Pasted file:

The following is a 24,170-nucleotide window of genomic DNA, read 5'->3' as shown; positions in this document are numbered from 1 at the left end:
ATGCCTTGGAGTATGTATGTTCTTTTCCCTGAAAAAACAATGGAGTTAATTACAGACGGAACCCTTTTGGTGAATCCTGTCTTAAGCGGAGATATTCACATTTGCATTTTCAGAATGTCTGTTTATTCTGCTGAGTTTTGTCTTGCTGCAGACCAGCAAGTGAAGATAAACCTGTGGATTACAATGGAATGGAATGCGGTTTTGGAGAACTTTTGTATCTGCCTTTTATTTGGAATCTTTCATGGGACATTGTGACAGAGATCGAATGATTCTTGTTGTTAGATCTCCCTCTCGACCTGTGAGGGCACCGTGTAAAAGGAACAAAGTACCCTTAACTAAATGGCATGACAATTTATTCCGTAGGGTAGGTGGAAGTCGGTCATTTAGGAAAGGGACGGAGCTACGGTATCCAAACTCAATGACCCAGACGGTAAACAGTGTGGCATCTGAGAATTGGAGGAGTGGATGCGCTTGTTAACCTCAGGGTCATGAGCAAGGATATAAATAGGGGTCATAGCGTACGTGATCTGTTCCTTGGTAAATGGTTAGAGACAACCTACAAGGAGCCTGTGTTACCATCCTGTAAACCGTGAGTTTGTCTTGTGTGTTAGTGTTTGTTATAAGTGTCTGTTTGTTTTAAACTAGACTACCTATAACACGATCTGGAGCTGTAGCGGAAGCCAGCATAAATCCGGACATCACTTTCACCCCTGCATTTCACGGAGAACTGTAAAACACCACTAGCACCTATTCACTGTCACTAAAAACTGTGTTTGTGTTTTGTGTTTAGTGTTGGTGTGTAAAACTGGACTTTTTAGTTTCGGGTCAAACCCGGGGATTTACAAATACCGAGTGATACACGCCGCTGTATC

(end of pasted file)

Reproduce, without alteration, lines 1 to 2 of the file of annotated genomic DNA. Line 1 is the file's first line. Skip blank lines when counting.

The following is a 24,170-nucleotide window of genomic DNA, read 5'->3' as shown; positions in this document are numbered from 1 at the left end:
ATGCCTTGGAGTATGTATGTTCTTTTCCCTGAAAAAACAATGGAGTTAATTACAGACGGAACCCTTTTGGTGAATCCTGTCTTAAGCGGAGATATTCACATTTGCATTTTCAGAATGTCTGTTTATTCTGCTGAGTTTTGTCTTGCTGCAGACCAGCAAGTGAAGATAAACCTGTGGATTACAATGGAATGGAATGCGGTTTTGGAGAACTTTTGTATCTGCCTTTTATTTGGAATCTTTCATGGGACATTGTGACAGAGATCGAATGATTCTTGTTGTTAGATCTCCCTCTCGACCTGTGAGGGCACCGTGTAAAAGGAACAAAGTACCCTTAACTAAATGGCATGACAATTTATTCCGTAGGGTAGGTGGAAGTCGGTCATTTAGGAAAGGGACGGAGCTACGGTATCCAAACTCAATGACCCAGACGGTAAACAGTGTGGCATCTGAGAATTGGAGGAGTGGATGCGCTTGTTAACCTCAGGGTCATGAGCAAGGATATAAATAGGGGTCATAGCGTACGTGATCTGTTCCTTGGTAAATGGTTAGAGACAACCTACAAGGAGCCTGTGTTACCATCCTGTAAACCGTGAGTTTGTCTTGTGTGTTAGTGTTTGTTATAAGTGTCTGTTTGTTTTAAACTAGACTACCTATAACACGATCTGGAGCTGTAGCGGAAGCCAGCATAAATCCGGACATCACTTTCACCCCTGCATTTCACGGAGAACTGTAAAACACCACTAGCACCTATTCACTGTCACTAAAAACTGTGTTTGTGTTTTGTGTTTAGTGTTGGTGTGTAAAACTGGACTTTTTAGTTTCGGGTCAAACCCGGGGATTTACAAATACCGAGTGATACACGCCGCTGTATC